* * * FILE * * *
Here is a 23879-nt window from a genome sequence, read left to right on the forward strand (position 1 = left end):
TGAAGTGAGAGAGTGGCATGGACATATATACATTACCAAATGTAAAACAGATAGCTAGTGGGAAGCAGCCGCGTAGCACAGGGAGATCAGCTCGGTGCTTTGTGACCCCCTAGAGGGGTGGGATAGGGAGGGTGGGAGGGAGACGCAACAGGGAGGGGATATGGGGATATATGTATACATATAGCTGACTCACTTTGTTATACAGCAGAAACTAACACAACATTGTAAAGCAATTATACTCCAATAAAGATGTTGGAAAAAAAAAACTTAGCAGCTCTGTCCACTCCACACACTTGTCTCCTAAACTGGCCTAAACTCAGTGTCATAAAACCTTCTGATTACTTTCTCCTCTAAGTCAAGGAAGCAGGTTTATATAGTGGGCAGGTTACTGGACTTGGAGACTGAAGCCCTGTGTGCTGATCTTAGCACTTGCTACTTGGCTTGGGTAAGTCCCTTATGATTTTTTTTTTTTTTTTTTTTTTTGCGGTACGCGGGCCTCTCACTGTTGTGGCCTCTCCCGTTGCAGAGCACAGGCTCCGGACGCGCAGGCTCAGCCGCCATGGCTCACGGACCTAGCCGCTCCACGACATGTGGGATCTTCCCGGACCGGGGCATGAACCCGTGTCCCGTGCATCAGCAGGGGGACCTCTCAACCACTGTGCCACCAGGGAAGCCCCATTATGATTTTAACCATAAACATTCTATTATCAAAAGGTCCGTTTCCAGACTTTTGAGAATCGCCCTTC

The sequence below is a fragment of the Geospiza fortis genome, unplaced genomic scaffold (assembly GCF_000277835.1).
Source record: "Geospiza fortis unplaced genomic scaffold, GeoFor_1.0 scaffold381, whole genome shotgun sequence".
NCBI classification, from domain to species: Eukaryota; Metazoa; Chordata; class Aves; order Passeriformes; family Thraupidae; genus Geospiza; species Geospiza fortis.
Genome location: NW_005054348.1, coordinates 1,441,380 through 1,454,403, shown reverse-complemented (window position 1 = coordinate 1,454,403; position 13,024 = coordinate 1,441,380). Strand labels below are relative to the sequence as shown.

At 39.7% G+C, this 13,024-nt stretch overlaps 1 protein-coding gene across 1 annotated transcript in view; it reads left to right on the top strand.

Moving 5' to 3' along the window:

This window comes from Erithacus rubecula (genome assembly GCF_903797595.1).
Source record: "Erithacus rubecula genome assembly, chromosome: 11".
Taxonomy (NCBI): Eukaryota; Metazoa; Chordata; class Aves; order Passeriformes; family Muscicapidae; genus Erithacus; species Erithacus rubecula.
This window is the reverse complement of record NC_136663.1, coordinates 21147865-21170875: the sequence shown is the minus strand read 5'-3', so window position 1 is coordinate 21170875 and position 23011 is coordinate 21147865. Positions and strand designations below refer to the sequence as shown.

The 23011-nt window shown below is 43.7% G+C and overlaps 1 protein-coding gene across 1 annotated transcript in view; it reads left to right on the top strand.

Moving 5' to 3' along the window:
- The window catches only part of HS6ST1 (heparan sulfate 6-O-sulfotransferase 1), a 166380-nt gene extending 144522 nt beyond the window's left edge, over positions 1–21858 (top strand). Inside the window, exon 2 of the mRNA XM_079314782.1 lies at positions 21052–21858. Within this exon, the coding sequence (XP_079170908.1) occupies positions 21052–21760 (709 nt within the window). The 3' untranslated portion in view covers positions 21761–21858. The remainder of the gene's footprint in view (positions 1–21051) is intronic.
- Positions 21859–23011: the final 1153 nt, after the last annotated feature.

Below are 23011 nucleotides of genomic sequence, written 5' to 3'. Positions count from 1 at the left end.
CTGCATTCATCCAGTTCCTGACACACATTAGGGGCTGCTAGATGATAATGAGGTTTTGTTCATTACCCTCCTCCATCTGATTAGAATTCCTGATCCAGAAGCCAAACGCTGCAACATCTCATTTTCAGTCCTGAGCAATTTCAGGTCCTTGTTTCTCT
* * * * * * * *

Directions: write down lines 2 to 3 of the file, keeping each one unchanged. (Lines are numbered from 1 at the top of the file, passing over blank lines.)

TGAAGTGAGAGAGTGGCATGGACATATATACATTACCAAATGTAAAACAGATAGCTAGTGGGAAGCAGCCGCGTAGCACAGGGAGATCAGCTCGGTGCTTTGTGACCCCCTAGAGGGGTGGGATAGGGAGGGTGGGAGGGAGACGCAACAGGGAGGGGATATGGGGATATATGTATACATATAGCTGACTCACTTTGTTATACAGCAGAAACTAACACAACATTGTAAAGCAATTATACTCCAATAAAGATGTTGGAAAAAAAAAACTTAGCAGCTCTGTCCACTCCACACACTTGTCTCCTAAACTGGCCTAAACTCAGTGTCATAAAACCTTCTGATTACTTTCTCCTCTAAGTCAAGGAAGCAGGTTTATATAGTGGGCAGGTTACTGGACTTGGAGACTGAAGCCCTGTGTGCTGATCTTAGCACTTGCTACTTGGCTTGGGTAAGTCCCTTATGATTTTTTTTTTTTTTTTTTTTTTTGCGGTACGCGGGCCTCTCACTGTTGTGGCCTCTCCCGTTGCAGAGCACAGGCTCCGGACGCGCAGGCTCAGCCGCCATGGCTCACGGACCTAGCCGCTCCACGACATGTGGGATCTTCCCGGACCGGGGCATGAACCCGTGTCCCGTGCATCAGCAGGGGGACCTCTCAACCACTGTGCCACCAGGGAAGCCCCATTATGATTTTAACCATAAACATTCTATTATCAAAAGGTCCGTTTCCAGACTTTTGAGAATCGCCCTTC

The sequence below is a fragment of the Geospiza fortis genome, unplaced genomic scaffold (assembly GCF_000277835.1).